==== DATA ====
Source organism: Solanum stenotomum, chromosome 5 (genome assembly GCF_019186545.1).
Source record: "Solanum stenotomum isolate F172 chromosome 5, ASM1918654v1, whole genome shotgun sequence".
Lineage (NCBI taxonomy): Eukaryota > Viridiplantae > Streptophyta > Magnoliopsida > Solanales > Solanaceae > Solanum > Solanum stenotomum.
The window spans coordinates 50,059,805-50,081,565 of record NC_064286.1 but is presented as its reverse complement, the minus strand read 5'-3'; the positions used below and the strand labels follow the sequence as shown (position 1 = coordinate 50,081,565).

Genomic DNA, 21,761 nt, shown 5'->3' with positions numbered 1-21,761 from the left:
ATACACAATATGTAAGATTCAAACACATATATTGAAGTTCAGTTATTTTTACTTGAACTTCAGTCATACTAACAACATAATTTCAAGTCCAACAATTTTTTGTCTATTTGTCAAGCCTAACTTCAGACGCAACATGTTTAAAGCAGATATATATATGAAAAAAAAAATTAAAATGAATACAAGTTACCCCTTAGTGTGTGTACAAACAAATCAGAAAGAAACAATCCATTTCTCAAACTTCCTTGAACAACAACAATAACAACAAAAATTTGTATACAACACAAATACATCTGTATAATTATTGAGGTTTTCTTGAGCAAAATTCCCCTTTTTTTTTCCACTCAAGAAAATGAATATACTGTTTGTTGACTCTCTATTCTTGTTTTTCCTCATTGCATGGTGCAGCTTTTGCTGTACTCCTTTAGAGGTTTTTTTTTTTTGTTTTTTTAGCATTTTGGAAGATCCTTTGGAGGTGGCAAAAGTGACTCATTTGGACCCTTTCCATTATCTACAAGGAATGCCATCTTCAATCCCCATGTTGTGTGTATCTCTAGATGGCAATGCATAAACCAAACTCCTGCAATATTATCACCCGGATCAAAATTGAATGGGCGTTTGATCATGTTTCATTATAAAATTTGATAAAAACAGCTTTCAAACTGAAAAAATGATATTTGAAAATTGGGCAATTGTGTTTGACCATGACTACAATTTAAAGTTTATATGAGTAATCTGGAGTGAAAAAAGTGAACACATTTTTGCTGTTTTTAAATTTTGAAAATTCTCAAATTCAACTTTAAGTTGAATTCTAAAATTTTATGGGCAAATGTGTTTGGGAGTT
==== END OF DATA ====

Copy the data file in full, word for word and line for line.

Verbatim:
Source organism: Solanum stenotomum, chromosome 5 (genome assembly GCF_019186545.1).
Source record: "Solanum stenotomum isolate F172 chromosome 5, ASM1918654v1, whole genome shotgun sequence".
Lineage (NCBI taxonomy): Eukaryota > Viridiplantae > Streptophyta > Magnoliopsida > Solanales > Solanaceae > Solanum > Solanum stenotomum.
The window spans coordinates 50,059,805-50,081,565 of record NC_064286.1 but is presented as its reverse complement, the minus strand read 5'-3'; the positions used below and the strand labels follow the sequence as shown (position 1 = coordinate 50,081,565).

Genomic DNA, 21,761 nt, shown 5'->3' with positions numbered 1-21,761 from the left:
ATACACAATATGTAAGATTCAAACACATATATTGAAGTTCAGTTATTTTTACTTGAACTTCAGTCATACTAACAACATAATTTCAAGTCCAACAATTTTTTGTCTATTTGTCAAGCCTAACTTCAGACGCAACATGTTTAAAGCAGATATATATATGAAAAAAAAAATTAAAATGAATACAAGTTACCCCTTAGTGTGTGTACAAACAAATCAGAAAGAAACAATCCATTTCTCAAACTTCCTTGAACAACAACAATAACAACAAAAATTTGTATACAACACAAATACATCTGTATAATTATTGAGGTTTTCTTGAGCAAAATTCCCCTTTTTTTTTCCACTCAAGAAAATGAATATACTGTTTGTTGACTCTCTATTCTTGTTTTTCCTCATTGCATGGTGCAGCTTTTGCTGTACTCCTTTAGAGGTTTTTTTTTTTTGTTTTTTTAGCATTTTGGAAGATCCTTTGGAGGTGGCAAAAGTGACTCATTTGGACCCTTTCCATTATCTACAAGGAATGCCATCTTCAATCCCCATGTTGTGTGTATCTCTAGATGGCAATGCATAAACCAAACTCCTGCAATATTATCACCCGGATCAAAATTGAATGGGCGTTTGATCATGTTTCATTATAAAATTTGATAAAAACAGCTTTCAAACTGAAAAAATGATATTTGAAAATTGGGCAATTGTGTTTGACCATGACTACAATTTAAAGTTTATATGAGTAATCTGGAGTGAAAAAAGTGAACACATTTTTGCTGTTTTTAAATTTTGAAAATTCTCAAATTCAACTTTAAGTTGAATTCTAAAATTTTATGGGCAAATGTGTTTGGGAGTT